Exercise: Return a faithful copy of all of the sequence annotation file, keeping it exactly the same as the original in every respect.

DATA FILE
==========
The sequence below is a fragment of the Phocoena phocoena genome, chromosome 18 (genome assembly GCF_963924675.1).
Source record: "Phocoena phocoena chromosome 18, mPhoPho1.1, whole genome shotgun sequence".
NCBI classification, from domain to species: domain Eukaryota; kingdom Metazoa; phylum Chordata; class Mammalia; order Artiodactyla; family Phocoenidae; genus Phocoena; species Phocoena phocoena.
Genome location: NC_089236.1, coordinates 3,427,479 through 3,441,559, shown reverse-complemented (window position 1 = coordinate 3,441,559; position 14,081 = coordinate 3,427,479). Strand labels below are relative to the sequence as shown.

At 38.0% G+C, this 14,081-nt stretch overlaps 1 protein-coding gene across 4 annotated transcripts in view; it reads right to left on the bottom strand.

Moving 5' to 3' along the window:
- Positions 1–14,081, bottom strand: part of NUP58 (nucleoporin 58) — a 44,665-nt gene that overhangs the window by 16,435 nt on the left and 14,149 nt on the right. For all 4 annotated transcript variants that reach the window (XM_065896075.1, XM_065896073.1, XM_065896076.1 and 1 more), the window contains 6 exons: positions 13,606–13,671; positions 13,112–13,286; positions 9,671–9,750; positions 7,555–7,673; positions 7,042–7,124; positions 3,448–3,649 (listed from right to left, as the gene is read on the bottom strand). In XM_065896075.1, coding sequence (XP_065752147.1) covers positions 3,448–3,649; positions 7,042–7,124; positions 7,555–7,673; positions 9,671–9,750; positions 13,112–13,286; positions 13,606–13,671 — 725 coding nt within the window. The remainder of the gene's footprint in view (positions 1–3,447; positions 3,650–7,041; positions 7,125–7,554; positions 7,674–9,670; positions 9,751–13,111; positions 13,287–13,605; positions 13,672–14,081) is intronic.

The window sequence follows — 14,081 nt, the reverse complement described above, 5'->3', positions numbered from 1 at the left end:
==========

The sequence below is a fragment of the Phocoena phocoena genome, chromosome 18 (genome assembly GCF_963924675.1).
Source record: "Phocoena phocoena chromosome 18, mPhoPho1.1, whole genome shotgun sequence".
NCBI classification, from domain to species: domain Eukaryota; kingdom Metazoa; phylum Chordata; class Mammalia; order Artiodactyla; family Phocoenidae; genus Phocoena; species Phocoena phocoena.
Genome location: NC_089236.1, coordinates 3,427,479 through 3,441,559, shown reverse-complemented (window position 1 = coordinate 3,441,559; position 14,081 = coordinate 3,427,479). Strand labels below are relative to the sequence as shown.

At 38.0% G+C, this 14,081-nt stretch overlaps 1 protein-coding gene across 4 annotated transcripts in view; it reads right to left on the bottom strand.

Moving 5' to 3' along the window:
- Positions 1–14,081, bottom strand: part of NUP58 (nucleoporin 58) — a 44,665-nt gene that overhangs the window by 16,435 nt on the left and 14,149 nt on the right. For all 4 annotated transcript variants that reach the window (XM_065896075.1, XM_065896073.1, XM_065896076.1 and 1 more), the window contains 6 exons: positions 13,606–13,671; positions 13,112–13,286; positions 9,671–9,750; positions 7,555–7,673; positions 7,042–7,124; positions 3,448–3,649 (listed from right to left, as the gene is read on the bottom strand). In XM_065896075.1, coding sequence (XP_065752147.1) covers positions 3,448–3,649; positions 7,042–7,124; positions 7,555–7,673; positions 9,671–9,750; positions 13,112–13,286; positions 13,606–13,671 — 725 coding nt within the window. The remainder of the gene's footprint in view (positions 1–3,447; positions 3,650–7,041; positions 7,125–7,554; positions 7,674–9,670; positions 9,751–13,111; positions 13,287–13,605; positions 13,672–14,081) is intronic.

The window sequence follows — 14,081 nt, the reverse complement described above, 5'->3', positions numbered from 1 at the left end: